Democratic voters across Virginia chose Jim Webb, a best-selling author and Vietnam veteran, to face U.S. Sen. George Allen (R) Nov. 7.
Webb, 60, decisively beat Harris Miller, a former technology lobbyist from McLean, in Tuesday's Democratic primary election. With about 99 percent of precincts reporting, Webb garnered 53.46 percent of the total 155,000 Virginia voters who cast a ballot.
"The revolution begins here," said a grinning Webb, who celebrated his victory Tuesday night among cheering supporters at the Hilton Crystal City in Arlington.
Webb issued a challenge to Allen to engage in a series of debates on national security, globalization's impact on the U.S. economy, illegal immigration and the expanded power of the executive branch.
"The people of Virginia deserve a senator who is competent enough to address those issues," he said.
Webb, a Falls Church resident who served as U.S. Navy Secretary under Reagan, will have an uphill battle in challenging Allen this fall. Allen, who is seeking a second term, is considered a contender for the 2008 Republican presidential nomination and boasts nearly $7.6 million in his campaign war chest.
Webb noted that he will face an experienced politician with a sizable war chest and the support of the U.S. president.
"I like those odds," he said.
At a GOP party Tuesday night in Arlington, Allen supporters said they welcome the competition from the decorated war veteran. Allen, who was in attendance, declined to speak with a Connection Newspapers reporter.
"Let the games begin," said Dick Wadhams, the Republican's campaign manager.
In the coming months Webb's campaign will likely focus on national security issues, notably the Iraq war. Webb has been a vocal opponent of the war, stating five months prior to the 2003 invasion that it was a "strategic mistake."
"Our ideals have been placed at risk," Webb said. "In many cases, our leaders are not up to the task that we face."
THE STATEWIDE RACE Tuesday was marked by low turnout in all corners of Virginia, with only 3.34 percent of registered voters casting a ballot.
Webb dominated Northern Virginia, beating his opponent with 63 percent of the vote here.
Over the past few months, Miller sought to portray Webb as not a "true Democrat." In 2000, Webb endorsed his new opponent Allen over Democrat Chuck Robb. In numerous television spots, radio ads and mailings, Miller pointed out Webb's past statements praising Reagan and bashing the Clinton administration.
Miller was gracious in defeat. "Jim Webb is going to be a great U.S. senator and I'm going to do everything I can to help him win," Milller said to a room full of supporters in Tysons Corner.
Miller also took the opportunity to attack Allen, particularly focusing on Allen's frequent visits to states, which will play a major role in the 2008 presidential election. "Our country needs a full-time senator," he said.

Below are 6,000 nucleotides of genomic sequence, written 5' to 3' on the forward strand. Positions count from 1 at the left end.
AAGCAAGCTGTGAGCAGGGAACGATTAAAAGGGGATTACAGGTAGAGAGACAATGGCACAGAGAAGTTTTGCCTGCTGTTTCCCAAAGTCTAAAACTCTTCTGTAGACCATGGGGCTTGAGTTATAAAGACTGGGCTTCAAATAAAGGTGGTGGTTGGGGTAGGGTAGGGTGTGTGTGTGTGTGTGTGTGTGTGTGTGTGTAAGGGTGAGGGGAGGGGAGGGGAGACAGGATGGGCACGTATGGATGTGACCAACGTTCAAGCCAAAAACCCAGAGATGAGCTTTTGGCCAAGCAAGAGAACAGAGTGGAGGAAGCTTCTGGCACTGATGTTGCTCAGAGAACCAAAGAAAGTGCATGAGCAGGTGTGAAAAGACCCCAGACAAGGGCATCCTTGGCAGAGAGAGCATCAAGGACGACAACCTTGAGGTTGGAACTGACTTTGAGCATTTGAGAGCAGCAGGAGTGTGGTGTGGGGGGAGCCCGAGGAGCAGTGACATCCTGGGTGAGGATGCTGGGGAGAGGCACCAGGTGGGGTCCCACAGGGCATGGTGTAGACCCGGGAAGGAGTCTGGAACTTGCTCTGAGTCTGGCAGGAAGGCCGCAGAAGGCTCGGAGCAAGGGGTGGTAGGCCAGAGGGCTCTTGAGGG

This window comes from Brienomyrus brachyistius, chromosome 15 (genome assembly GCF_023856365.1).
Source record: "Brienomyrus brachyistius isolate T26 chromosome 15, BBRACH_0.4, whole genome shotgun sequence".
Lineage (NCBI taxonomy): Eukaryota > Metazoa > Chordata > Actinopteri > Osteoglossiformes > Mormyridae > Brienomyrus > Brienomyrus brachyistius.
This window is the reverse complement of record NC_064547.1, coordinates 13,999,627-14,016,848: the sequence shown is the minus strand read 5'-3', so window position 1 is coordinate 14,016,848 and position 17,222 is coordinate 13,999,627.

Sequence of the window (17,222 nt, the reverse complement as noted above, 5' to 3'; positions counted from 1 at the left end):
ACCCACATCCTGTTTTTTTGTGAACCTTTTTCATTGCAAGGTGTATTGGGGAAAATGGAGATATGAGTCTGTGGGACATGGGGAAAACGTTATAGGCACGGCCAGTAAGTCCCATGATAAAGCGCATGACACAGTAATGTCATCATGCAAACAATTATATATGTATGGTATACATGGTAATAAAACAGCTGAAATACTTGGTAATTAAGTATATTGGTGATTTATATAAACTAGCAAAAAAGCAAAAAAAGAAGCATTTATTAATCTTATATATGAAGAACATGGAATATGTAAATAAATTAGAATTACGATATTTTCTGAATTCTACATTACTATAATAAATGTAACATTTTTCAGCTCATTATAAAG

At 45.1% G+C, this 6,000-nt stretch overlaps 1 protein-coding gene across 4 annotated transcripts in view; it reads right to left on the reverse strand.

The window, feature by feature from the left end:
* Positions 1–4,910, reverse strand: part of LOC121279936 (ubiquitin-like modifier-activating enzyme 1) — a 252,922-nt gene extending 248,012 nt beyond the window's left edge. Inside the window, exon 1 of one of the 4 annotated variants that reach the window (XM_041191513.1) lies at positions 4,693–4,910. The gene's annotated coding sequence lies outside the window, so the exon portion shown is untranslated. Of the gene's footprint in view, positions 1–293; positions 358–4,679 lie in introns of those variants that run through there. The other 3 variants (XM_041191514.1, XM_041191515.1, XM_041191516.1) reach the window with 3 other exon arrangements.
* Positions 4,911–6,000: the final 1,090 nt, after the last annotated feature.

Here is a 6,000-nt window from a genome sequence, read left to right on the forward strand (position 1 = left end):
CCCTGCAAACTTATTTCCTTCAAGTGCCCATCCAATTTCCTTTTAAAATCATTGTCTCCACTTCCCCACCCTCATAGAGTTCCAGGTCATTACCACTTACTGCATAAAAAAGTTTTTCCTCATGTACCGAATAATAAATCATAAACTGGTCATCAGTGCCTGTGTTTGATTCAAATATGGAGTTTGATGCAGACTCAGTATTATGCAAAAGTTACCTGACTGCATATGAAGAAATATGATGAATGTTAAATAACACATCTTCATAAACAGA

Many voters Tuesday said they saw Webb as the candidate with the best chance of unseating Allen in the fall.
"This guy is the man," said Terry Hartnett, a Democratic activist from Burke. "He's a Jacksonian Democrat who is bringing people back to the party."
The primary came down to two issues said Fairfax County Board Chair Gerry Connolly (D). "The war and electability."
"Voters went the pragmatic route with someone who they thought could unseat George Allen," said Toni Michelle-Travis, a professor of government at George Mason. "He'll have a pretty good shot."
Webb overcame a sizable fund raising disadvantage in the primary, as Miller pumped nearly $1 million of his personal fortune into the race. Webb reported having $219,718 in campaign cash, according to Federal Election Commission records.
During his campaign, Webb collected several high-profile endorsements from national and local Democrats, including U.S. Sen. John Kerry (D-Mass.), former U.S. Rep. Leslie Byrne, former Virginia Del. Chap Petersen, U.S. Senate Democratic Leader Harry Reid (Nev.) and former U.S. Sen. Bob Kerrey.
U.S. Sen. John Kerry, the Democrat's 2004 presidential nominee, campaigned for Webb Monday afternoon in Arlington, saying his fellow Vietnam War veteran stands the best chance to defeat Allen.
"[Jim Webb will] serve Virginia in the Senate with the same courage and character with which he served our nation in Vietnam," Kerry said. "Senator Jim Webb will settle for nothing less than the right policy for our troops, including his son who will be deployed to Iraq in the fall."
An April 29 poll by the nonpartisan Rasmussen Reports found that Allen, the Republican incumbent, led the race with 50 percent to 30 percent for Webb. The same survey suggested that 58 percent of Virginians view Allen favorably.
But Democrats hope an unpopular war and GOP scandals will help carry a tide of candidates into office. The U.S. Senate is currently comprised of 55 Republicans, 44 Democrats and one independent.
"This can be done if we work together as Virginians, as Americans and as fellow Democrats," Webb said. "This can be done."
Additional reporting by Ari Cetron and Jason Hartke.